At the pool by the picnic area, one of the introduced Crested Coots
From here we took a walk along the boardwalk area with views over the reedbeds, and then a look from the two ‘VOLCAM’ hides, but by this time of day things were pretty quiet (although we did have another distant view of one of the Spotted Eagles). On one of the lagoons there was nothing but Coots and Little Grebes, but on the other were good numbers of Pochard and around 15 Tufted Ducks – quite a large number for this species.
Views from the 'VOLCAM' hides
We decided to finish the day round the other (south-eastern) side of the reserve, along what is known as the ‘Vistabella Road’, but going past the rubbish tip near to the north gate, we saw a large number of gulls flying around, so we decided to investigate (we’d already been there once, but the tip wasn’t working and there didn’t seem to be any birds there at all). From a small raised bank we could look into the tip works area where there were hundreds of gulls, mainly Black-headed but also a few Mediterranean and Yellow-legged. Also there were masses of Cattle Egrets and a few Jackdaws.
At the rubbish tip, there were plenty of gulls - mainly Black-headed, but Mediterraneans as well ...
... and large numbers of Cattle Egrets
But the commonest gulls were Black-headed
Round at the south side of the reserve, we had more Marsh Harriers and Booted Eagles flying around, and we found the new hide that has been put up – and what a great hide it is! About 150 metres into the reserve, it has panoramic views over water, reedbeds and a little bit of marshy edge. We spent the rest of our time there just watching and waiting – here we had a large flock of gulls (Black-headed and Mediterranean) on the water, plus more Pochard, and Tufted Ducks, and some Red Crested Pochards (males and females). We had Little Grebes trilling all the time, and a single Great Crested Grebe asleep on the lagoon, at least four Great White Egrets and a Purple Gallinule, many Cormorants on posts and the best bird from there, an Osprey which was also perched on a post all the time we were there. And there seemed to be a flock of around 100 Glossy Ibises which just didn’t know where to settle – they must have flown over at least six times, to and fro.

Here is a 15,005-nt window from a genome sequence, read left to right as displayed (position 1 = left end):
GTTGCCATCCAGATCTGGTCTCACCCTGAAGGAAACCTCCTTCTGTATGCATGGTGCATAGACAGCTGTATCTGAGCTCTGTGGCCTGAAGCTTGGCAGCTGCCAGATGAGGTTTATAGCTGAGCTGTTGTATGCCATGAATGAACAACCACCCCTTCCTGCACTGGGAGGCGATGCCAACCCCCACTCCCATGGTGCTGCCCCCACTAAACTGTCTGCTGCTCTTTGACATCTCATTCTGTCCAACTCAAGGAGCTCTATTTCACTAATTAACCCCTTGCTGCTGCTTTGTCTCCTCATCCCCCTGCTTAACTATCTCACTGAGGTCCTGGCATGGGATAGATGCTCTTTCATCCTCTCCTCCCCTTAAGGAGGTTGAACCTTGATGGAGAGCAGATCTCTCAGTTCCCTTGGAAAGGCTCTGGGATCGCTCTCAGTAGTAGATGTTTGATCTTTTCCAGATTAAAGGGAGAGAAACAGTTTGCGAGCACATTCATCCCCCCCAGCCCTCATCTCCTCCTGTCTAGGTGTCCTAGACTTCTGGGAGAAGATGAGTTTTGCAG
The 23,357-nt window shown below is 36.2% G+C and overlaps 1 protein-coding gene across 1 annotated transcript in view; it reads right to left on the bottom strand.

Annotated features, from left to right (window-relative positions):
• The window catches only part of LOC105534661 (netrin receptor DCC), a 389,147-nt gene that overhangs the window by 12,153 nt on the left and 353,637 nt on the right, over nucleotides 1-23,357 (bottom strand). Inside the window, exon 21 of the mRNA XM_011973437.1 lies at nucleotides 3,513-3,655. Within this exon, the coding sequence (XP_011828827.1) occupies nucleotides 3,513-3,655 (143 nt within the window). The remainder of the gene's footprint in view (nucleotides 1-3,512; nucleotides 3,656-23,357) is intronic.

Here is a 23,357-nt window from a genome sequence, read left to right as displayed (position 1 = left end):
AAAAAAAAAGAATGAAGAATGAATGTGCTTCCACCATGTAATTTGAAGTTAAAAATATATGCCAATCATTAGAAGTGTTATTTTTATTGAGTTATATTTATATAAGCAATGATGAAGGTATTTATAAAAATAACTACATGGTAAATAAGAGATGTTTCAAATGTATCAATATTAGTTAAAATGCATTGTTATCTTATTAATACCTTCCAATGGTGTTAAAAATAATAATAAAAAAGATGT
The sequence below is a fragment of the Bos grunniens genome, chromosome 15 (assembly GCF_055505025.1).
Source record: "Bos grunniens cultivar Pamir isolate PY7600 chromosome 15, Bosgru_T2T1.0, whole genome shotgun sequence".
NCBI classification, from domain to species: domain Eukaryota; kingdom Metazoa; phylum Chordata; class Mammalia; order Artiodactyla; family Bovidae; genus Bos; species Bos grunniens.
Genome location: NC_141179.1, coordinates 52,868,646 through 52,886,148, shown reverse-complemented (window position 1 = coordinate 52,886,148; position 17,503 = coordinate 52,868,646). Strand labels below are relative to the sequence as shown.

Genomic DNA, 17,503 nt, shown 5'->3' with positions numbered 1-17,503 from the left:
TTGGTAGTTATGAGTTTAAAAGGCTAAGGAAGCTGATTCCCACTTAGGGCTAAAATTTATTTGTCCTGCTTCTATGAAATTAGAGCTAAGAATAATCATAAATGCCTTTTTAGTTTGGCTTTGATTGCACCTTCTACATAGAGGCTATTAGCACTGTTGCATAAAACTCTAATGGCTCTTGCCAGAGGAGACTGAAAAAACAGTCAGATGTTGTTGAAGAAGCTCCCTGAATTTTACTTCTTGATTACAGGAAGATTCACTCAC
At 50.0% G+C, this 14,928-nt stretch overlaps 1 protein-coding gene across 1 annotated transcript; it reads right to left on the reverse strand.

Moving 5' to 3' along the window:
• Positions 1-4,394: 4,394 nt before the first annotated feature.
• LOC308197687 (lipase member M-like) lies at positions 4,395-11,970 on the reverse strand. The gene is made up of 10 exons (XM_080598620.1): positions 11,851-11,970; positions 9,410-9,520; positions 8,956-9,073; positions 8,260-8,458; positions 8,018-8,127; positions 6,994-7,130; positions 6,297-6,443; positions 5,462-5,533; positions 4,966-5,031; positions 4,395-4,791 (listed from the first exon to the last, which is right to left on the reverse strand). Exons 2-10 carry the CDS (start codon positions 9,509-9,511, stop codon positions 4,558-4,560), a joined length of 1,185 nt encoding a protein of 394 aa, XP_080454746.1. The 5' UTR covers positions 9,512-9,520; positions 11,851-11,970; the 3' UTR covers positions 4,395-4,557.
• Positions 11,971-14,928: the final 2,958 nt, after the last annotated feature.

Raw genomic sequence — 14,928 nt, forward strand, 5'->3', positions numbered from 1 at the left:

Part of the group of Glossy Ibises that kept flying around
Marsh Harriers were with us all day long
The Ibises did some pretty close flypasts ...
... as did this group of Cattle Egrets
One minute one way, the next minute another ...
... the Ibises just couldn't make up their minds where they wanted to go
Also seen and heard all day, Little Grebes
This Osprey spent all the time we were there, on this post ...
... although the majority of birds on posts were Cormorants
The hide where we spent a few hours in the afternoon
All too soon, it was time to set off for home, so after a quick look at some of the nearby fields for Common Crane (one of the few birds we DIDN’T see) it was back onto the motorway and home.
Bird species seen/heard during the day:
Little Grebe; Great Crested Grebe; Black Necked Grebe; Cormorant; Cattle Egret; Little Egret; Great White Egret; Grey Heron; Glossy Ibis; Greater Flamingo; Shelduck; Mallard; Shoveler; Teal; Red Crested Pochard; Pochard; Tufted Duck; White-headed Duck; Marsh Harrier; Common Buzzard; Golden Eagle; Spotted Eagle; Booted Eagle; Osprey; Kestrel; Merlin; Red-legged Partridge; Water Rail; Purple Gallinule; Moorhen; Coot; Crested Coot; Black Winged Stilt; Avocet; Lapwing; Ruff; CommonSnipe; Black-tailed Godwit; Redshank; Greenshank; Green Sandpiper; Mediterranean Gull; Black-headed Gull; Yellow-legged Gull; Woodpigeon; Collared Dove; Kingfisher; Hoopoe; Crested Lark; Swallow; House Martin; Crag Martin; Meadow Pipit; White Wagtail; Stonechat; Blackbird; Cetti’s Warbler; Moustached Warbler; Sardinian Warbler; Fan-tailed Warbler; Chiffchaff; Penduline Tit; Southern Grey Shrike; Magpie; Jackdaw; Spotless Starling; House Sparrow; Reed Bunting.